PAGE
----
Old Fires and Profitable Ghosts eBook

This eBook from the Gutenberg Project consists of approximately 312 pages of information about Old Fires and Profitable Ghosts.

A star shot down from the Milky Way and disappeared in darkness behind the girl’s shoulders.  His eyes, following it, encountered hers.  She left the tiller and came slowly forward.

“In three minutes we’ll open Plymouth Sound,” she said quietly, and then with a sharp gesture flung both arms out towards him.  “Oh, lad, think better o’t an’ turn back wi’ me!  Say you’ll marry me, for I’m perishin’ o’ love!”

The moonshine fell on her throat and extended arms.  Her lips were parted, her head was thrown back a little, and for the first time the young minister saw that she was a beautiful woman.

“Ay, look, look at me!” she pleaded.  “That’s what I’ve wanted ’ee to do all along.  Take my hands:  they’m shapely to look at and strong to work for ’ee.”

Hardly knowing what he did, the young man took them; then in a moment he let them go—­but too late; they were about his neck.

With that he sealed his fate for good or ill.  He bent forward a little and their lips met.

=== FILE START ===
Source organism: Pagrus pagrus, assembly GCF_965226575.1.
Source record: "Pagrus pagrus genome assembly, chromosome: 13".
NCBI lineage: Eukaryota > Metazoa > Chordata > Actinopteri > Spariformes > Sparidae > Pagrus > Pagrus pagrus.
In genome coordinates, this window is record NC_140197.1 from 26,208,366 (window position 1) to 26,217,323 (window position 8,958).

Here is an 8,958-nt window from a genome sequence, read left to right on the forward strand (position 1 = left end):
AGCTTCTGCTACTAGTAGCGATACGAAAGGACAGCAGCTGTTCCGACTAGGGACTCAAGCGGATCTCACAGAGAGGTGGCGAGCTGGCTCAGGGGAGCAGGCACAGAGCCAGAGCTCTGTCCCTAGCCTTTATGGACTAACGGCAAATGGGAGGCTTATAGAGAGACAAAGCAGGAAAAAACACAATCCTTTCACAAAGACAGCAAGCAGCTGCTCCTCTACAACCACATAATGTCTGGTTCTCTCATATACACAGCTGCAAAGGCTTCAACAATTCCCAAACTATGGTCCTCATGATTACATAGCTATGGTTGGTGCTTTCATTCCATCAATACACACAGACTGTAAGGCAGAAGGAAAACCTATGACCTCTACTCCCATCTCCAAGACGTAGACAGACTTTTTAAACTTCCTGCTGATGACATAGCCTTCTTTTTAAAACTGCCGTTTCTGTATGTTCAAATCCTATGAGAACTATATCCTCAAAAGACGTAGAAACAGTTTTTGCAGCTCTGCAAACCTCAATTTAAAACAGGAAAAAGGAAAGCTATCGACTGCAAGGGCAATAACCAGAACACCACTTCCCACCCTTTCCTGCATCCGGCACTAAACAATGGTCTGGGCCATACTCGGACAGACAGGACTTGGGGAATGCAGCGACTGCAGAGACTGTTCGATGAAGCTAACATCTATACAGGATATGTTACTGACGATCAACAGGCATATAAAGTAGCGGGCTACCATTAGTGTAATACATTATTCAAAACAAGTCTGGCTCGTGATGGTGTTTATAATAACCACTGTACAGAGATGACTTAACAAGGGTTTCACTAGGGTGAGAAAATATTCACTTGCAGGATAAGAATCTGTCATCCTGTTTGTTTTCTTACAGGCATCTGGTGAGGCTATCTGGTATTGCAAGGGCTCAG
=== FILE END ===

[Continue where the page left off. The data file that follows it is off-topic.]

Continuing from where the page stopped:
So steady was the wind that the boat still held on her course; but no sooner had the girl received the kiss than she dropped her arms, walked off, and shifted the helm.

“Unfasten the sheet there,” she commanded, “and duck your head clear.”

As soon as their faces were set for home, the minister walked back to the cuddy roof and sat down to reflect.  Not a word was spoken till they reached the harbour’s mouth again, and then he pulled out his watch.  It was half-past four in the morning.

Outside the Battery Point the girl hauled down the sails and got out the sweeps; and together they pulled up under the still sleeping town to the minister’s quay-door.  He was clumsy at this work, but she instructed him in whispers, and they managed to reach the ladder as the clocks were striking five.  The tide was far down by this time, and she held the boat close to the ladder while he prepared to climb.  With his foot on the first round, he turned.  She was white as a ghost, and trembling from top to toe.

“Nance—­did you say your name was Nance?”

She nodded.

“What’s the matter?”

“I’ll—­I’ll let you off, if you want to be let off.”

“I’m not sure that I do,” he said, and stealing softly up the ladder, stood at the top and watched her boat as she steered it back to Ruan.

Three months after, they were married, to the indignant amazement of the minister’s congregation.  It almost cost him his pulpit, but he held on and triumphed.  There is no reason to believe that he ever repented of his choice, or rather of Nance’s.  To be sure, she had kidnapped him by a lie; but perhaps she wiped it out by fifty years of honest affection.  On that point, however, I, who tell the tale, will not dogmatise.


The scene was a street in the West End of London, a little south of Eaton Square:  the hour just twenty-five minutes short of midnight.

Project Gutenberg
Old Fires and Profitable Ghosts from Project Gutenberg. Public domain.
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